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A Whale Tests Show Dispersants Hurt Skimming Process

The A Whale will not be deployed by the Unified Joint Command in The Gulf of Mexico because it could not effective collect significant amounts of oil as it scooped up millions of gallons of oily water. On Friday, the A Whale concluded its final battery of tests in close coordination with the US Coast Guard. The ship demonstrated that it can bring substantial volumes of capacity to bear in addressing oil spills, and can do so quickly and with great maneuverability. The particular conditions present in the Macondo spill did not afford the vessel the opportunity to recover a significant amount of oil. In large measure, this is due to the highly dispersed nature of the oil in the Gulf. When dispersants are used in high volume virtually from the point that oil leaves the well, it presents real challenges for high-volume skimming.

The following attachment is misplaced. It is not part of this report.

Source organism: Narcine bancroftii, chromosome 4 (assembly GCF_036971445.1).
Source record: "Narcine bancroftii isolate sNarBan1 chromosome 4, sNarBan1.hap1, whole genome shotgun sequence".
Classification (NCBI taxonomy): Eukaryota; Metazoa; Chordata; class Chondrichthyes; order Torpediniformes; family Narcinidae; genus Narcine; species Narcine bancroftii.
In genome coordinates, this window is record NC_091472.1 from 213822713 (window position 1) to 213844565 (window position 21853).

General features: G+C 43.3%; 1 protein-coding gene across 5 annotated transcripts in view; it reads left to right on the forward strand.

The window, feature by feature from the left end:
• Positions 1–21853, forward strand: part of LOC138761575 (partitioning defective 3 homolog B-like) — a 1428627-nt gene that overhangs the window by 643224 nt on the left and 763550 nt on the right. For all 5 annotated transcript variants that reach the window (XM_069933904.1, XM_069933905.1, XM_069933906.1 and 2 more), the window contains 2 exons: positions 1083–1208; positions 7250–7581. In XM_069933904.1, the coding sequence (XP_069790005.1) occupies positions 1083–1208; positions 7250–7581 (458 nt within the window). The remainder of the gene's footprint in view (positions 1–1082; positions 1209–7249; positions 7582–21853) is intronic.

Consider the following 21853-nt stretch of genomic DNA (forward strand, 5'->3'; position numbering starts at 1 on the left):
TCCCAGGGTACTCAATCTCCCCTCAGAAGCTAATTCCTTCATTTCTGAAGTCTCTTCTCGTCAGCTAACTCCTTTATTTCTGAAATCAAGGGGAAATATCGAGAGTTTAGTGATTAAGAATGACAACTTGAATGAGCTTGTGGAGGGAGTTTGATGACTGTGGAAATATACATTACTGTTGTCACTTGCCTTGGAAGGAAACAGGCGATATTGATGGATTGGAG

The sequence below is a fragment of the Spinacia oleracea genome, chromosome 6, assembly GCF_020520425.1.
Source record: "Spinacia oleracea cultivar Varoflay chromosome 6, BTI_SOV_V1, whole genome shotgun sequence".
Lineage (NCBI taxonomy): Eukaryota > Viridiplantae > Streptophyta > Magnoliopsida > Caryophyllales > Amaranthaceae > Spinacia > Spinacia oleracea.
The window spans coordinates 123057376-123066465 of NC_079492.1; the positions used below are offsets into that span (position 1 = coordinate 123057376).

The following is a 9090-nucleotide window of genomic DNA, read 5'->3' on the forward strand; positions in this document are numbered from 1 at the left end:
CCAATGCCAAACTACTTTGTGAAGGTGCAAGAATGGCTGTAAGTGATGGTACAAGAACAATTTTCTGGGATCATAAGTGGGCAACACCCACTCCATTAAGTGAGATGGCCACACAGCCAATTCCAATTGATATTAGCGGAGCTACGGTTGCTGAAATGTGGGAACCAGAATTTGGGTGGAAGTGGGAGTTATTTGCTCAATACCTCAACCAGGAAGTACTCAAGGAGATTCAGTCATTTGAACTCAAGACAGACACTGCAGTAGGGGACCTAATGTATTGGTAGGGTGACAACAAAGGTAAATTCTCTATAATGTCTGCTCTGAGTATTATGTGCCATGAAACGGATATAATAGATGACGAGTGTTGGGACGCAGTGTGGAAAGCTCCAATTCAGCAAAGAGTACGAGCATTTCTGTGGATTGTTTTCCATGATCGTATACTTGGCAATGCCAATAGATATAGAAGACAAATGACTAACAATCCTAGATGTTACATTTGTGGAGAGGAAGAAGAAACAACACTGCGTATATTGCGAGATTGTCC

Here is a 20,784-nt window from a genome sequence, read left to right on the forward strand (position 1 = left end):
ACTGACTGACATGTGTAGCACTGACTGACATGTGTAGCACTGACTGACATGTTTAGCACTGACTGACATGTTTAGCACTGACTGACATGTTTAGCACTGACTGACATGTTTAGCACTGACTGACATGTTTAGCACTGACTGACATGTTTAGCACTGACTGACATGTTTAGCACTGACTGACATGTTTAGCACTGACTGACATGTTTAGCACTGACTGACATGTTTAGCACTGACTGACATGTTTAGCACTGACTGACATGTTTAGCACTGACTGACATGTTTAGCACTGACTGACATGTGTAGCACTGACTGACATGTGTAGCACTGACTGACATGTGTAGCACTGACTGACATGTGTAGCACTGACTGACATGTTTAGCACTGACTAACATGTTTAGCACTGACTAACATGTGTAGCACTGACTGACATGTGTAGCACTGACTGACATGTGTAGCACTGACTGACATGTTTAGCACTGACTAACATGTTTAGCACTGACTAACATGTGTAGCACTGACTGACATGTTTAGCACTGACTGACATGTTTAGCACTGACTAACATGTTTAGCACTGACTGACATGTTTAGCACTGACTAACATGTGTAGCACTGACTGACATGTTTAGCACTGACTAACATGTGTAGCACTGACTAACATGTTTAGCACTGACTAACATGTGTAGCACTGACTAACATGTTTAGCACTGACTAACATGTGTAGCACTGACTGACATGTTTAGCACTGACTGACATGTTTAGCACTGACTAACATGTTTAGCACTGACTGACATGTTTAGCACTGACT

There has been much learned much over the last several weeks about how to build a high-volume super-skimming task force capable of addressing oil spills wherever they may occur in the future. The experience shows that future oil spill response protocol should deploy super-skimmer capacity as soon as possible and as close as possible to the source of the spill. In this fashion, effective organic containment of oil can be undertaken without substantial use of chemical dispersants. Thereafter, and in more judicious application, dispersants can be used as needed. (Frank Maisano)